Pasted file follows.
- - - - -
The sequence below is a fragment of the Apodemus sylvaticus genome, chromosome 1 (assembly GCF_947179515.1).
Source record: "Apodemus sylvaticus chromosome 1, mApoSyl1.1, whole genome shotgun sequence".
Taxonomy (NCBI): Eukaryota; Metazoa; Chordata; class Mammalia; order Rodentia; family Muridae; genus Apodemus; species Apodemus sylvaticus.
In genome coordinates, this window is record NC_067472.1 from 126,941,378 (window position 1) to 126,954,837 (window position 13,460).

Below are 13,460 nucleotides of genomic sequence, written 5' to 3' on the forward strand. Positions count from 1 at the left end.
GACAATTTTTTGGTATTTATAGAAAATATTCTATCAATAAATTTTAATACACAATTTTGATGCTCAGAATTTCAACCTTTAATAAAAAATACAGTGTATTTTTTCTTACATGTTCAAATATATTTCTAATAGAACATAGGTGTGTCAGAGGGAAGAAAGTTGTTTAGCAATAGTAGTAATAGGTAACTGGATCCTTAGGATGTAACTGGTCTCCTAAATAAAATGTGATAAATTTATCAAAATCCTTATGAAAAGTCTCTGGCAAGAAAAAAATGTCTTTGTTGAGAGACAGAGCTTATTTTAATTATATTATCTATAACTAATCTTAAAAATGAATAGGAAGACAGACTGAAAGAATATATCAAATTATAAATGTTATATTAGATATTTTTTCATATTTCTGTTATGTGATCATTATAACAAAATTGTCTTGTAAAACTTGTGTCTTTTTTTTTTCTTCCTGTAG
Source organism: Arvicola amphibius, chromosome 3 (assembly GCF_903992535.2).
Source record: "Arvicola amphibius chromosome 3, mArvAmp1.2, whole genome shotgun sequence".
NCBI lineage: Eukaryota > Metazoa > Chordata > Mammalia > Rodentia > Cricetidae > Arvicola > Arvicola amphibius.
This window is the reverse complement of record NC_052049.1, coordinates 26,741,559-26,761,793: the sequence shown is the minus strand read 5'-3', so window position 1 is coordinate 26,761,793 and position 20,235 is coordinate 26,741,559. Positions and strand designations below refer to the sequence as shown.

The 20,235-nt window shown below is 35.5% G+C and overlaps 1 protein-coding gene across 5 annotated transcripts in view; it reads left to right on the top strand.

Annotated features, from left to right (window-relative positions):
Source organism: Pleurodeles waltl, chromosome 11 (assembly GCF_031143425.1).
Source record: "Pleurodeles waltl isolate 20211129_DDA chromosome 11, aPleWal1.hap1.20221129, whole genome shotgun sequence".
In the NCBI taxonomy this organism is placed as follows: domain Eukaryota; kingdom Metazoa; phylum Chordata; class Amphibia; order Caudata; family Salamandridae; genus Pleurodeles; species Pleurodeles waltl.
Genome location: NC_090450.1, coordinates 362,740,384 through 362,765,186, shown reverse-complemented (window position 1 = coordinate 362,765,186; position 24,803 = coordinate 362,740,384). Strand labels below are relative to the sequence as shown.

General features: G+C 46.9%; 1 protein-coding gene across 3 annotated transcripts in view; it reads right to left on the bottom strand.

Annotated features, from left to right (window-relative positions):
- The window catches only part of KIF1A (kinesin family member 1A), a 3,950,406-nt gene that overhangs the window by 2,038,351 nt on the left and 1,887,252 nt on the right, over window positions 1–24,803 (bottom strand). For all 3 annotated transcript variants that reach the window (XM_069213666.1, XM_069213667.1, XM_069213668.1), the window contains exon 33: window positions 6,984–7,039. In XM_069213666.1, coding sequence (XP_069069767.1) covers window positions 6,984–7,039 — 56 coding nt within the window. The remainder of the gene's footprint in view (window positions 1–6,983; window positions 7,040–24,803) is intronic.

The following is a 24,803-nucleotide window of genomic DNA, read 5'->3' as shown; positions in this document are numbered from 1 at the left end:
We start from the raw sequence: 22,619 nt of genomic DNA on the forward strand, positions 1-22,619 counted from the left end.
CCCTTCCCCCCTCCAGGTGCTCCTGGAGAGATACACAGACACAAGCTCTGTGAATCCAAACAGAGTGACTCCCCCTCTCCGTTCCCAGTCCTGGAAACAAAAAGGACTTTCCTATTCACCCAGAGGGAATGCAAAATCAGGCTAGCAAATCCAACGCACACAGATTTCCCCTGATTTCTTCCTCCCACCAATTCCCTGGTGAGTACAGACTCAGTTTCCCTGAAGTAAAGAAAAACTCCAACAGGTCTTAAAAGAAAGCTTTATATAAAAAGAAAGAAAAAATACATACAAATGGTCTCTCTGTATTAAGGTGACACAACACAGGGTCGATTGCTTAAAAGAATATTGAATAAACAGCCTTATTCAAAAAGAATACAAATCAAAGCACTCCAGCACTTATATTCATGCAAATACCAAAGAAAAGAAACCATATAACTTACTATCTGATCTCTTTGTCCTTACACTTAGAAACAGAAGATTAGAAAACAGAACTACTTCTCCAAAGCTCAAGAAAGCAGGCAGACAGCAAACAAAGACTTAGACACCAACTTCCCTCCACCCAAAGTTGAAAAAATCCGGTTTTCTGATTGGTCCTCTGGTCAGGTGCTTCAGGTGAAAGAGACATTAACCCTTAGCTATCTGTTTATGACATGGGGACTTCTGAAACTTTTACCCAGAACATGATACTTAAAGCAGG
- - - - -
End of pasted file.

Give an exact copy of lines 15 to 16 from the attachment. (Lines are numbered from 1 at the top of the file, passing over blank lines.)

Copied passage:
In the NCBI taxonomy this organism is placed as follows: domain Eukaryota; kingdom Metazoa; phylum Chordata; class Amphibia; order Caudata; family Salamandridae; genus Pleurodeles; species Pleurodeles waltl.
Genome location: NC_090450.1, coordinates 362,740,384 through 362,765,186, shown reverse-complemented (window position 1 = coordinate 362,765,186; position 24,803 = coordinate 362,740,384). Strand labels below are relative to the sequence as shown.